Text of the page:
Come Clean: How to Brush Your Pet's Teeth

Dog getting teeth brushed
Starting a brushing routine can help your dog or cat maintain sweeter, fresher breath — and a healthier mouth and teeth — for life.

Brushing your teeth is a simple and essential part of your daily healthcare routine. So why aren’t you offering your pets that same basic level of care? Implementing a daily routine is easier than you think. All it takes is a little practice, a lot of patience, and the desire to provide your four-legged friend with the best healthcare possible.

Start Small

Pets who already have poor dental health may be more resistant to brushing because of pain. So before starting a home care routine, schedule a veterinary exam to ensure your pet’s mouth is pain-free.

While exams and professional dental cleanings are necessary components of good oral health, daily brushing is the most effective way to slow tartar buildup and help keep dental disease at bay. Exploring your pet’s mouth on a regular basis will also help you identify any changes that might require veterinary care, including broken teeth or tender gums.

Like any other training goal, it’s best to gradually introduce the brushing process, preferably in a quiet, distraction-free environment. Ideally, you should begin this training during the puppy and kitten stages of life, so brushing becomes a comfortable, well-tolerated activity. But most dogs and cats of any age can learn to tolerate regular brushing.

Be sure to choose toothpaste formulated for pets. Human toothpaste, with its foaming agents and fluoride, must be spit out — and pets don’t do that very well! Veterinary enzymatic toothpastes work with your pet’s saliva to fight bacteria, and there are many flavors that will help make the process more palatable.

There are also many brush options on the market. Finger cots, pet toothbrushes, child-size toothbrushes, and plain gauze pads all work well. Just make sure the brush you choose has soft bristles that can’t damage the gum tissue.

Training for Dogs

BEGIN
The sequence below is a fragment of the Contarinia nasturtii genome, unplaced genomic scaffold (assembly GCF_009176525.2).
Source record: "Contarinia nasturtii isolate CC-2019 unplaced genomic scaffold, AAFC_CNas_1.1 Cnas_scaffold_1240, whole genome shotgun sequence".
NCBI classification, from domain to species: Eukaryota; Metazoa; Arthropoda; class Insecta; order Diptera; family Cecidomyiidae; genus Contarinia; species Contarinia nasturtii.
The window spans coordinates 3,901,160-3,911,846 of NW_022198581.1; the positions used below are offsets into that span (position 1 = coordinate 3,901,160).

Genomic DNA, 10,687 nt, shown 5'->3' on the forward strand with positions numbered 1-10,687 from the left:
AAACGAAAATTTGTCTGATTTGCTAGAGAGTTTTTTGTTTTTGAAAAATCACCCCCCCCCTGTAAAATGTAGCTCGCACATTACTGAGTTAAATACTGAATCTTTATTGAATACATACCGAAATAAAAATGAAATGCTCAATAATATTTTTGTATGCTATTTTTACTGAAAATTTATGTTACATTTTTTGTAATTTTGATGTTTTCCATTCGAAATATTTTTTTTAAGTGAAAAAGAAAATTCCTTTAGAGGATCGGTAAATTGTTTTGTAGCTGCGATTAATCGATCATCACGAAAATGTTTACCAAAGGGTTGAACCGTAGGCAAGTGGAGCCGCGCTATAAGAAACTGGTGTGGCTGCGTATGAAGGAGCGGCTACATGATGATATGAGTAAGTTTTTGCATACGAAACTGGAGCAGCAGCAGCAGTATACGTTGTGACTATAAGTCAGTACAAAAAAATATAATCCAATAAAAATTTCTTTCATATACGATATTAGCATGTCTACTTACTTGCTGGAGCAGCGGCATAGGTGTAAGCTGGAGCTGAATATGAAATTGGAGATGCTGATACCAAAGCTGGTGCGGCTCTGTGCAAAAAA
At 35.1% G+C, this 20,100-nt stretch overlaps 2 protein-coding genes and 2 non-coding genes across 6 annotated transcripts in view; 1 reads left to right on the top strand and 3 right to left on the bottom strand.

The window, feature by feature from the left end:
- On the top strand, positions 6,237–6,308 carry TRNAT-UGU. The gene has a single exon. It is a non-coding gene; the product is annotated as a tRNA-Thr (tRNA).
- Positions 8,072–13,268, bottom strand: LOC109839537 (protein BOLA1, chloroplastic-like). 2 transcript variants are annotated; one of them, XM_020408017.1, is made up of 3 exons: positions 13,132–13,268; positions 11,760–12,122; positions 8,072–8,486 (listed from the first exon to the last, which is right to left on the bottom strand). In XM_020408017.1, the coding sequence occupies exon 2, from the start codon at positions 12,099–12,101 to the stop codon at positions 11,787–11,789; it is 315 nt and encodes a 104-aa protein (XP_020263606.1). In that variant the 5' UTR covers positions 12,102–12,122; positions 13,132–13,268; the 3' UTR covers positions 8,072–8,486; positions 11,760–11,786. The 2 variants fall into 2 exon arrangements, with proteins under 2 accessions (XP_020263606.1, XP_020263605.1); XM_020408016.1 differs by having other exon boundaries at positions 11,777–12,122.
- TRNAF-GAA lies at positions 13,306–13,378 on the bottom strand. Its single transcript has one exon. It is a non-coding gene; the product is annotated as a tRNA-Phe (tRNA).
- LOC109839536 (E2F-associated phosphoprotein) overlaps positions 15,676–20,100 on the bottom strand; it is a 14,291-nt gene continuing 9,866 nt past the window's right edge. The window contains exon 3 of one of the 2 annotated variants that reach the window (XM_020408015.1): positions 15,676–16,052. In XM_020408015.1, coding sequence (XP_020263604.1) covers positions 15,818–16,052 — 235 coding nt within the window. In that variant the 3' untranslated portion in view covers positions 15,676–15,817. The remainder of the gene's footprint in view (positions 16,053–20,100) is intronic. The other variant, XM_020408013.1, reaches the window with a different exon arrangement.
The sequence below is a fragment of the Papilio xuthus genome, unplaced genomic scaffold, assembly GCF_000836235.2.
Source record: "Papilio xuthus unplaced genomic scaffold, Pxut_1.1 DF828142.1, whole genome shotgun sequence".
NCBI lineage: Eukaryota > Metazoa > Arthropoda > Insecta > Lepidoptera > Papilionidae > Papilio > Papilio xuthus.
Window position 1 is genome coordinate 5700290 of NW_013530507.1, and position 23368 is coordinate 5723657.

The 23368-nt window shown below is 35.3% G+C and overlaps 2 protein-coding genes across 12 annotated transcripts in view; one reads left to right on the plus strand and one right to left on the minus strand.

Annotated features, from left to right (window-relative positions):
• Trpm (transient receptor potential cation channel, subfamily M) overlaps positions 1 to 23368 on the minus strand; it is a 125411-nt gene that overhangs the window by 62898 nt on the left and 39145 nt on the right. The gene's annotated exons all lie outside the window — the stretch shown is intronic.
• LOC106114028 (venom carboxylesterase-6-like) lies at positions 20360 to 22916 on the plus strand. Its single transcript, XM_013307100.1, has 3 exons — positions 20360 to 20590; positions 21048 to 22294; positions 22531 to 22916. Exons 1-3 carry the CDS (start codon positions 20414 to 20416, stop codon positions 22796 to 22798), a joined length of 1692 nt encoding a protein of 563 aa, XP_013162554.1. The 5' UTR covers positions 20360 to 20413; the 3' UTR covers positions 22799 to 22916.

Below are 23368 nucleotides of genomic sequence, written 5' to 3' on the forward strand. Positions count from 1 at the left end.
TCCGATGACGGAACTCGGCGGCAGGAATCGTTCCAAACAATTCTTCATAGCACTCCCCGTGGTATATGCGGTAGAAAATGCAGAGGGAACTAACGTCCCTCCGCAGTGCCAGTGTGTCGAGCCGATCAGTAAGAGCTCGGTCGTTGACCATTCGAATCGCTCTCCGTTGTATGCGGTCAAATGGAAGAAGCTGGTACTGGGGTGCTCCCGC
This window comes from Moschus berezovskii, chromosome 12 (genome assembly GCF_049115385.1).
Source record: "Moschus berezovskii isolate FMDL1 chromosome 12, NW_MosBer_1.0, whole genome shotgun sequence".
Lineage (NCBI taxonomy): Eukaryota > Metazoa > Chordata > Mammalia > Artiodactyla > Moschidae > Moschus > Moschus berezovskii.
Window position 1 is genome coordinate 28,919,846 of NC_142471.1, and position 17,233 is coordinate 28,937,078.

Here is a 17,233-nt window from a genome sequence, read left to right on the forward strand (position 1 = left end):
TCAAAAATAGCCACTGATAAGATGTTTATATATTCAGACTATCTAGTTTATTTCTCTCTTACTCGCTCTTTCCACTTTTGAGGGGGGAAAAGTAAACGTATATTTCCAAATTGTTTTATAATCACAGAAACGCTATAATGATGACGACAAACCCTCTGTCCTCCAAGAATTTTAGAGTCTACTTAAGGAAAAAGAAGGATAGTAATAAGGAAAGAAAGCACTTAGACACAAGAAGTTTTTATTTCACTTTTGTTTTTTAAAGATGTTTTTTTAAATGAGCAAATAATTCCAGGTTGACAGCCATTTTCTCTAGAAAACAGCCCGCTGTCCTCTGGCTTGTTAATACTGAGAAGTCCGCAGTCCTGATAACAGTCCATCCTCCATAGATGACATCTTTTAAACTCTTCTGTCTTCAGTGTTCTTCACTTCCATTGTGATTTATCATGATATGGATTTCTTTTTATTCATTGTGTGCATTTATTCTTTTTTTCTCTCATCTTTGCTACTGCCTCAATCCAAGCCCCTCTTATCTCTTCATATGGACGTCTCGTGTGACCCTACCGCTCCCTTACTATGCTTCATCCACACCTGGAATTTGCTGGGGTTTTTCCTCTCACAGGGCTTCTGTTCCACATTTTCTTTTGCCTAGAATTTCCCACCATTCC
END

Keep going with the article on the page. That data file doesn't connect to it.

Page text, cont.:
When it’s time to get down to business, decide whether to approach your dog from the front, side, or back — either sitting down next to your pet or placing your small dog on your lap. Choose a time when your pet is calm and relaxed.

Start by offering a little toothpaste from your finger or the toothbrush. Your dog may love some flavors and refuse others, so have a few flavors on hand. Your veterinarian may even have samples.

Next, gently grasp the muzzle from above (over the bridge of the nose) with your non-dominant hand. Then slowly pass your free hand down the side of the face, along the cheeks, while starting to gently lift the lips. Using a gauze pad or finger toothbrush and a small amount of toothpaste, introduce your finger just inside the lips, and rub the outside surfaces of the teeth. Keep these sessions short — just a minute or two — and stop as soon as your pet becomes agitated. Repeat this step daily until your dog is comfortable with the movements, and praise her after a good session. Over time, try to progress to using a bristled toothbrush. Toothbrushes work best when the bristles are at a 45-degree angle to the tooth surface, with the bristle tips pointed toward the gums. Eventually you can work the toothbrush in a circular motion, brushing all of the inner and outer surfaces.

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